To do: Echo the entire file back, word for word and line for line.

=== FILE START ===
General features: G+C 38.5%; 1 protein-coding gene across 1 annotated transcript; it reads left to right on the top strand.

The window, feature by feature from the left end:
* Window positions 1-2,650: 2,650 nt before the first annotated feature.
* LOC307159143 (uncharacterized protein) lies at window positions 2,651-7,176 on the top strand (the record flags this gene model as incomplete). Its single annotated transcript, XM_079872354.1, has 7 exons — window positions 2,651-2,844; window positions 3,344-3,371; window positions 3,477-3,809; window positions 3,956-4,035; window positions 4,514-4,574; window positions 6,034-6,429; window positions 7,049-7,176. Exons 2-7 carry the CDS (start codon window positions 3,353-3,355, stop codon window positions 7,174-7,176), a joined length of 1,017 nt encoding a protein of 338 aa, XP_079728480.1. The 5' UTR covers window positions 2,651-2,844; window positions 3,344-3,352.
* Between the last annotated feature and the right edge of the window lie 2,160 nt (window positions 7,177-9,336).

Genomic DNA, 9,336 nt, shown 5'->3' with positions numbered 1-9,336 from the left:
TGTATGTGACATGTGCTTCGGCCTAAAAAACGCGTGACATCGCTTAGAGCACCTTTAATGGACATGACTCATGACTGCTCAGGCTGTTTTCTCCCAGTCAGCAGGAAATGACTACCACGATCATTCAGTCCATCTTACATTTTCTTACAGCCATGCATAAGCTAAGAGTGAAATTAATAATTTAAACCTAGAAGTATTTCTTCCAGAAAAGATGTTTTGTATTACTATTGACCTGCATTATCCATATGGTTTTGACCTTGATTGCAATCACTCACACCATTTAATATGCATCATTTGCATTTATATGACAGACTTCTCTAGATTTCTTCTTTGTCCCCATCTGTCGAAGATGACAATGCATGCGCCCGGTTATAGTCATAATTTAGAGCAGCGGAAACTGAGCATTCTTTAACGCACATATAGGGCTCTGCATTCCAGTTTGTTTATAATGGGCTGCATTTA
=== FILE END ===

General features: G+C 38.5%; 1 protein-coding gene across 1 annotated transcript; it reads left to right on the top strand.

The window, feature by feature from the left end:
* Window positions 1-2,650: 2,650 nt before the first annotated feature.
* LOC307159143 (uncharacterized protein) lies at window positions 2,651-7,176 on the top strand (the record flags this gene model as incomplete). Its single annotated transcript, XM_079872354.1, has 7 exons — window positions 2,651-2,844; window positions 3,344-3,371; window positions 3,477-3,809; window positions 3,956-4,035; window positions 4,514-4,574; window positions 6,034-6,429; window positions 7,049-7,176. Exons 2-7 carry the CDS (start codon window positions 3,353-3,355, stop codon window positions 7,174-7,176), a joined length of 1,017 nt encoding a protein of 338 aa, XP_079728480.1. The 5' UTR covers window positions 2,651-2,844; window positions 3,344-3,352.
* Between the last annotated feature and the right edge of the window lie 2,160 nt (window positions 7,177-9,336).

Genomic DNA, 9,336 nt, shown 5'->3' with positions numbered 1-9,336 from the left:
TGTATGTGACATGTGCTTCGGCCTAAAAAACGCGTGACATCGCTTAGAGCACCTTTAATGGACATGACTCATGACTGCTCAGGCTGTTTTCTCCCAGTCAGCAGGAAATGACTACCACGATCATTCAGTCCATCTTACATTTTCTTACAGCCATGCATAAGCTAAGAGTGAAATTAATAATTTAAACCTAGAAGTATTTCTTCCAGAAAAGATGTTTTGTATTACTATTGACCTGCATTATCCATATGGTTTTGACCTTGATTGCAATCACTCACACCATTTAATATGCATCATTTGCATTTATATGACAGACTTCTCTAGATTTCTTCTTTGTCCCCATCTGTCGAAGATGACAATGCATGCGCCCGGTTATAGTCATAATTTAGAGCAGCGGAAACTGAGCATTCTTTAACGCACATATAGGGCTCTGCATTCCAGTTTGTTTATAATGGGCTGCATTTA